As you can see from these scenarios, there is no shortage of ways data loss or information tampering can occur. Both intentional and unintentional user actions pose a risk to protecting the confidentiality and integrity of sensitive information.
Businesses are not at the mercy of employees, business partners, and publicly shared devices around the globe. There are ways to mitigate the threats associated with user actions:
All of these mitigating strategies can be implemented using on‐demand browser‐based security controls.
An earlier example illustrated how a disgruntled or malicious employee could avoid Web application monitoring and control by using a client function such as the print screen feature. When accessing sensitive data, Web application users should be prevented from copying, pasting, printing, or saving such sensitive data to local files. By default, browsers do not do so. Web applications can be designed to download a session‐based security mechanism to client devices before starting the Web application client. It is through these on‐demand controls that features can be blocked while the Web application is running. Of course, when the session ends, the on‐demand security controls are removed, and client functionality is restored.
In addition to blocking operations related to copying sensitive data, it is important to log activities in a browser running a Web application. If the history of computer security has taught us anything, it is that it is difficult to anticipate all the ways a determined attacker can compromise an application. Logging events may not immediately prevent a malicious activity but could prove crucial to identifying such an event and containing the damage as soon as possible.
Another control that can be implemented with on‐demand browser‐based security controls is blocking access to threatening sites. In the past, you could be reasonably confident that avoiding illegal music download sites, pirate sharing sites, and other questionable sites was sufficient to avoid Web‐based malware. Those days are gone. Now even legitimate sites can be hacked, resulting in the sites hosting malicious code without the knowledge of Web administrators at those sites.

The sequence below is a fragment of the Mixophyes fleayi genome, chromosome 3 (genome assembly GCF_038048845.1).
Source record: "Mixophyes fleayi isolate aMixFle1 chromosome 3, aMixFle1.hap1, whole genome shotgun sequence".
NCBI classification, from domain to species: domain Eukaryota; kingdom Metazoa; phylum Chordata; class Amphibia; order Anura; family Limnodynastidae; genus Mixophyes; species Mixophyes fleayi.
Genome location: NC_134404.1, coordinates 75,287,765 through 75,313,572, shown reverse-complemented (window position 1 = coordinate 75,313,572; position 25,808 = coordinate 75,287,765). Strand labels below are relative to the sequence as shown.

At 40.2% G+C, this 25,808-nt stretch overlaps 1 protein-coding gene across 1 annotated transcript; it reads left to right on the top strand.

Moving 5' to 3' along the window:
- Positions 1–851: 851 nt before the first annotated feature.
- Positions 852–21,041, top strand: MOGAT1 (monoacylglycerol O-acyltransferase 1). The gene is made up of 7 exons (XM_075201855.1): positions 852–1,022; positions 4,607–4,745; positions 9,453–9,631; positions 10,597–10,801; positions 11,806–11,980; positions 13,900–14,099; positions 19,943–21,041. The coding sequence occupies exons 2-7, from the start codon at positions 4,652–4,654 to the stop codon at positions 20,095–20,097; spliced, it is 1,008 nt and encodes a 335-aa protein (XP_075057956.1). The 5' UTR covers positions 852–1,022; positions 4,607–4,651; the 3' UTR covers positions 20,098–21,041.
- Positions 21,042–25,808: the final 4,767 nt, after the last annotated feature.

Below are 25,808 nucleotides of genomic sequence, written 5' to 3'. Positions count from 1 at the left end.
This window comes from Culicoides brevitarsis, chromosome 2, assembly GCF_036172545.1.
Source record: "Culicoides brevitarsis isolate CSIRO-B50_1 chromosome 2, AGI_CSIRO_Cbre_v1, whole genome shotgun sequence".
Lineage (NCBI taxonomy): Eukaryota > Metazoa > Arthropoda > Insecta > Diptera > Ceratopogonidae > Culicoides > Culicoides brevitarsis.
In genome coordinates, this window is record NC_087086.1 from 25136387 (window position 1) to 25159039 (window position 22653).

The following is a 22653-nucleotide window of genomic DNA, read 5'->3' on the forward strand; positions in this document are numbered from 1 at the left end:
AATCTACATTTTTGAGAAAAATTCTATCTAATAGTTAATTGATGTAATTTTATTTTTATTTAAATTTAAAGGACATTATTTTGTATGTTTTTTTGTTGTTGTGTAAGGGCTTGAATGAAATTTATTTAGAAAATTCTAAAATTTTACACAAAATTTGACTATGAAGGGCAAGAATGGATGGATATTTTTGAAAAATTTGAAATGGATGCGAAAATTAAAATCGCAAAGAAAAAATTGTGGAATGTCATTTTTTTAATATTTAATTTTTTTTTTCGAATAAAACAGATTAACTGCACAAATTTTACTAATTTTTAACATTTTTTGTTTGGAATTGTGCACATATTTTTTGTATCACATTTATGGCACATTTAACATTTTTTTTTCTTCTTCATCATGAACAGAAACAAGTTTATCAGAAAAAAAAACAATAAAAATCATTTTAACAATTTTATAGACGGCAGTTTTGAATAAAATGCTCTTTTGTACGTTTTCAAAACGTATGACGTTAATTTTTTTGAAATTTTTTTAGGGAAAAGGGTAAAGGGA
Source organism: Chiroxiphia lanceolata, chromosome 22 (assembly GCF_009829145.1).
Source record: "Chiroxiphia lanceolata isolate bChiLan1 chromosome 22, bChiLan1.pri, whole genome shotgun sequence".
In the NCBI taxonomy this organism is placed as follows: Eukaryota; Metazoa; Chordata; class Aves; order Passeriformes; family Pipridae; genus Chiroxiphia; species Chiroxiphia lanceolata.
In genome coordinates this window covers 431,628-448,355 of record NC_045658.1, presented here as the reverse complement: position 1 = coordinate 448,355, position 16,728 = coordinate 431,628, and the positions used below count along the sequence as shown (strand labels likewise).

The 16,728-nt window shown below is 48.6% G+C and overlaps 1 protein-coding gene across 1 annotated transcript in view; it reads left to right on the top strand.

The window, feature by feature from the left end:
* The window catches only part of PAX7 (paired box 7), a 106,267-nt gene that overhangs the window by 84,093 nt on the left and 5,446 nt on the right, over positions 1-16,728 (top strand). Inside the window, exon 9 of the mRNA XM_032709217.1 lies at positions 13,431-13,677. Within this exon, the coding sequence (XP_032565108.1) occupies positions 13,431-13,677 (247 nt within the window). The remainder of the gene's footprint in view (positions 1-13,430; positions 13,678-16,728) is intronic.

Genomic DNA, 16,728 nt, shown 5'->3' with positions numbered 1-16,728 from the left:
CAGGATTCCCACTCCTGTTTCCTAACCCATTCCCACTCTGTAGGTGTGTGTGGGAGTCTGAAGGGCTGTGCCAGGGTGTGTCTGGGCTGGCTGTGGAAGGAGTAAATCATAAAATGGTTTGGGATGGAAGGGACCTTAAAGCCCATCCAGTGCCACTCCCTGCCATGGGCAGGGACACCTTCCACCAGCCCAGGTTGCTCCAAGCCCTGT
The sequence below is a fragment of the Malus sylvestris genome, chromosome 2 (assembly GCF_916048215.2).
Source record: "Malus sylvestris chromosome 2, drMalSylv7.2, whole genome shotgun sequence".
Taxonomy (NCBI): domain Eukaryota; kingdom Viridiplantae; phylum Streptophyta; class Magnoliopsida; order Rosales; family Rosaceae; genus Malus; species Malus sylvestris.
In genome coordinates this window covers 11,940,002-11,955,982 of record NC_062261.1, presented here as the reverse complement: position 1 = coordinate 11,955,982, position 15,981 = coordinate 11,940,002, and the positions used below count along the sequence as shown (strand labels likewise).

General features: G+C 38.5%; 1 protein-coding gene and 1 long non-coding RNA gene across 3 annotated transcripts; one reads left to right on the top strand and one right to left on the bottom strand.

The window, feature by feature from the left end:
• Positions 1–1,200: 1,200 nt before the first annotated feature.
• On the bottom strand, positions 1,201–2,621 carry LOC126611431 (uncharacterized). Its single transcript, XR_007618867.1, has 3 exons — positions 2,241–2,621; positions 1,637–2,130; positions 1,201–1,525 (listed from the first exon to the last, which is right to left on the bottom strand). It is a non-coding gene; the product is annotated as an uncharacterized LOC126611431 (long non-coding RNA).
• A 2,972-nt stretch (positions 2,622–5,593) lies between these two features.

It is so difficult to know whether a Web site may be compromised (for example, if it is suffering from cross‐site scripting attacks) that it is reasonable to enforce a "no browsing" policy while Web applications are open and working with sensitive information. This setup can be implemented by blocking access to all domains other than the one hosting the Web application and perhaps other known and trusted Web sites, such as those run by subsidiaries or business partners.
Hoping client devices are secure is not a reasonable strategy. In fact, a more conservative assessment is more reasonable: Assume they are insecure. With that assumption, you need to deploy on‐demand browser security controls that can control user actions and block access to potentially threatening Web sites.
You might trust most of your users, but even the best‐intentioned employees can make mistakes or do things that undermine the confidentiality of sensitive information. Ondemand security is essential to mitigating the risks associated with both malicious and unintentional acts.
The Web browser continues to be a weak point in Web application security. Malicious users can take advantages of Web applications to access to a wide array of data that may be valuable to third parties. Users can unintentionally leave valuable information subject to theft. Web application designers now have options for mitigating data loss risks in the browser. By deploying on‐demand browser‐based security controls, Web application developers can start to exercise comparable controls at the browser that they now have at the server.